The most abundant types of forest in New Mexico are made up of piñon and juniper trees.
A five-year inventory of the state's forested lands shows the popular trees cover more than 13.6 million acres.
The inventory also shows piñon woodlands that are old enough to produce harvest-worthy quantities of pine nuts occupy about 8 million acres in New Mexico.
Officials say the inventory is the most comprehensive collection of forest health trends in the state's history. It's based on the work of state and federal researchers who studied more than 3,000 areas across New Mexico between 2008 and 2012.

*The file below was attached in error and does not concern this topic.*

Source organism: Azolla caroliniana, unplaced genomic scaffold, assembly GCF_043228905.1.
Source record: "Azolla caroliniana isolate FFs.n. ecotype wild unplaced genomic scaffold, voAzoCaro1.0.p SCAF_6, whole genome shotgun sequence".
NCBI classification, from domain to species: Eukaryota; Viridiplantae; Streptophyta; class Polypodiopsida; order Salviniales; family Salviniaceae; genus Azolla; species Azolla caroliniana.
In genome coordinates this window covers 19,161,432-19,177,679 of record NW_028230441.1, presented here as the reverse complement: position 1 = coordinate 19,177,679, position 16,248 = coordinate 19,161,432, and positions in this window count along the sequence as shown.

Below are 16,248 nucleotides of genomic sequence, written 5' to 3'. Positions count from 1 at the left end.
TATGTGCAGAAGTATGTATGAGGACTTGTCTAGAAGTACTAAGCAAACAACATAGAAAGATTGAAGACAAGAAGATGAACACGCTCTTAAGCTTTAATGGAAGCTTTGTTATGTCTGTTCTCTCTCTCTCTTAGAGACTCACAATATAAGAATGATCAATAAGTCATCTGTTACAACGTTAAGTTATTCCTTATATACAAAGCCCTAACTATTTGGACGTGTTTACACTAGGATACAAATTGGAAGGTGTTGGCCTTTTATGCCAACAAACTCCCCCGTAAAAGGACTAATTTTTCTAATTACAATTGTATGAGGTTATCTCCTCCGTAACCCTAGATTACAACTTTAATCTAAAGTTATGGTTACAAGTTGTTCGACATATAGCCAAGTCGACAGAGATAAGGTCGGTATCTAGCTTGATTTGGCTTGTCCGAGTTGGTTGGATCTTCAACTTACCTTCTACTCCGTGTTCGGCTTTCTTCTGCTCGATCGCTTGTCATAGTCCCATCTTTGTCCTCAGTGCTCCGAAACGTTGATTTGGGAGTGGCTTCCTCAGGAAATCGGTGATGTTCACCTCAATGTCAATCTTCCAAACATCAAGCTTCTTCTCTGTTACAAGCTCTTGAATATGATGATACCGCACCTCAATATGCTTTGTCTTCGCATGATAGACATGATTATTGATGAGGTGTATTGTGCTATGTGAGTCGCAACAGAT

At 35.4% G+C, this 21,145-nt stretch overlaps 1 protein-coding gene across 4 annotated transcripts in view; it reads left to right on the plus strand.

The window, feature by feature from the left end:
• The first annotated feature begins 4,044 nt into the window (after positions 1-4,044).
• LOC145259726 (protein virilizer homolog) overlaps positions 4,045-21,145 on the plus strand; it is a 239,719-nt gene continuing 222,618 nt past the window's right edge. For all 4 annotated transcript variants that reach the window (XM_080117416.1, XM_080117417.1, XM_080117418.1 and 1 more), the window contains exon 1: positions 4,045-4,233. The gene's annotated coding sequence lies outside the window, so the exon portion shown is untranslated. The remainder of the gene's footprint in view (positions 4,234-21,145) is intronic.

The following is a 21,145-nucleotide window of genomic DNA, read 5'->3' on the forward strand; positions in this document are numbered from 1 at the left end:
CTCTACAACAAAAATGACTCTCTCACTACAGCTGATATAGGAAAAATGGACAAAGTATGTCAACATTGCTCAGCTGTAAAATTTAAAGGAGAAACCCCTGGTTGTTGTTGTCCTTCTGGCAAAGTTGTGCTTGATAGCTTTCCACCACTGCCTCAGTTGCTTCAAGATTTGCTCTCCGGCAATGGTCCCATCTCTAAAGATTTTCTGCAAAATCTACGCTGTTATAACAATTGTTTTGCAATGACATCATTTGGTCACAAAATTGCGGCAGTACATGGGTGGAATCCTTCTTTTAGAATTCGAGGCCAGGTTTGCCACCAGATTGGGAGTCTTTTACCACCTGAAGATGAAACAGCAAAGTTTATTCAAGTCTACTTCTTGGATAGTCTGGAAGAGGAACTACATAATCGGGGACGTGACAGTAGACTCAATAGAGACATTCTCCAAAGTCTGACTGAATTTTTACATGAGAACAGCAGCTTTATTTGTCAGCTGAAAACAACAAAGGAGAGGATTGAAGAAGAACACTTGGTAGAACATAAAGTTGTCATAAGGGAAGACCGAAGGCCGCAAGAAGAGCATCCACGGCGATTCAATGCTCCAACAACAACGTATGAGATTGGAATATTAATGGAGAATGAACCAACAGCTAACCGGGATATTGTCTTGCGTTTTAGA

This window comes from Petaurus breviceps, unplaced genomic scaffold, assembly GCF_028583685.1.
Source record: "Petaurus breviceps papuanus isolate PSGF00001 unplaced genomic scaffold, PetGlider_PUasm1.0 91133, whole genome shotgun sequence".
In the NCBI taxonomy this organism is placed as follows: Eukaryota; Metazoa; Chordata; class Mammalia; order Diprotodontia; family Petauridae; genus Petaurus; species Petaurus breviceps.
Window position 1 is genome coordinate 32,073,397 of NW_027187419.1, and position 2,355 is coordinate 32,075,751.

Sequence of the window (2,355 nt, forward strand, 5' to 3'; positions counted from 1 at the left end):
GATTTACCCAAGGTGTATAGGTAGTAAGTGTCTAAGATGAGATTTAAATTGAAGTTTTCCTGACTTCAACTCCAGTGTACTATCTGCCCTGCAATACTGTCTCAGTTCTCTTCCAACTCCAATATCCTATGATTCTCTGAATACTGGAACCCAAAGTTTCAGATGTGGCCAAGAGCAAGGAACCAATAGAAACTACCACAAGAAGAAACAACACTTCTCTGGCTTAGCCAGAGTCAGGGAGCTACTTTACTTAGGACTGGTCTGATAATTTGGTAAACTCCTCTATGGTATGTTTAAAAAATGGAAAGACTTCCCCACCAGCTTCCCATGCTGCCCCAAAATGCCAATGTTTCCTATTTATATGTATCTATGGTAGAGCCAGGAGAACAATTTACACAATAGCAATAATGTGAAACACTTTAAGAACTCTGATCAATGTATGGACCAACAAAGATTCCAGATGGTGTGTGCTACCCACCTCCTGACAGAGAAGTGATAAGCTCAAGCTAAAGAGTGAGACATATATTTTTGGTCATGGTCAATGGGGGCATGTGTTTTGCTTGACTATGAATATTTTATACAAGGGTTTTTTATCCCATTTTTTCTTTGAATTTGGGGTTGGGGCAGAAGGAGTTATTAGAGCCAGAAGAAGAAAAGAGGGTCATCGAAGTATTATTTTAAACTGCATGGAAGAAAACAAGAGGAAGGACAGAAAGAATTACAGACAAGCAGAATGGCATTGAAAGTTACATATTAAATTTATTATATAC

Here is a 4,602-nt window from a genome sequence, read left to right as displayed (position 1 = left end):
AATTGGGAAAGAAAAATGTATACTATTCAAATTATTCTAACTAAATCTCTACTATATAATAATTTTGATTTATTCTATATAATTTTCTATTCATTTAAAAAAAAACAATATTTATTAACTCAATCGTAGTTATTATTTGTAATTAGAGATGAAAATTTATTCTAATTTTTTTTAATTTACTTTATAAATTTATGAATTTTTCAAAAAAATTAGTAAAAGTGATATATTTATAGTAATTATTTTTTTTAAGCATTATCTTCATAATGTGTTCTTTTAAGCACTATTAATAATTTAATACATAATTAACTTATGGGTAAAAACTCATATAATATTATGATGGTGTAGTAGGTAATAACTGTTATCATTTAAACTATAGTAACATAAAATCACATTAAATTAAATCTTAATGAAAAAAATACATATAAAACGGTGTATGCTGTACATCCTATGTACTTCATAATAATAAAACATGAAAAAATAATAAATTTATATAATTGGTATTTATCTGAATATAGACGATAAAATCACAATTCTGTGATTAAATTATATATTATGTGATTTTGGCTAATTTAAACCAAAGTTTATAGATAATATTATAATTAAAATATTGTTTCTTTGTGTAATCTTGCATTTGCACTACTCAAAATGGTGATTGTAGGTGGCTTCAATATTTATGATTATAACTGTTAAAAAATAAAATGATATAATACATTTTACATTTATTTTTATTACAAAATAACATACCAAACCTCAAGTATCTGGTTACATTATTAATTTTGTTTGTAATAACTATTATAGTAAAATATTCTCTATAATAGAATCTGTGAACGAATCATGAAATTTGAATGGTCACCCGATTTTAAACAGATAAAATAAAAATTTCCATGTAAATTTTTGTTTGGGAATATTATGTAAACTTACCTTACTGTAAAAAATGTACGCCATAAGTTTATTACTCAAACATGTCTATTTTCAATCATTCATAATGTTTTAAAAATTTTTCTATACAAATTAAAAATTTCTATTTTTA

Despite positive growth rates among pinon and juniper, researchers documented an increase in mortality and a decline in growth in trees overall. They pointed to pests, wildfires and disease, which are all related to weather patterns such as drought.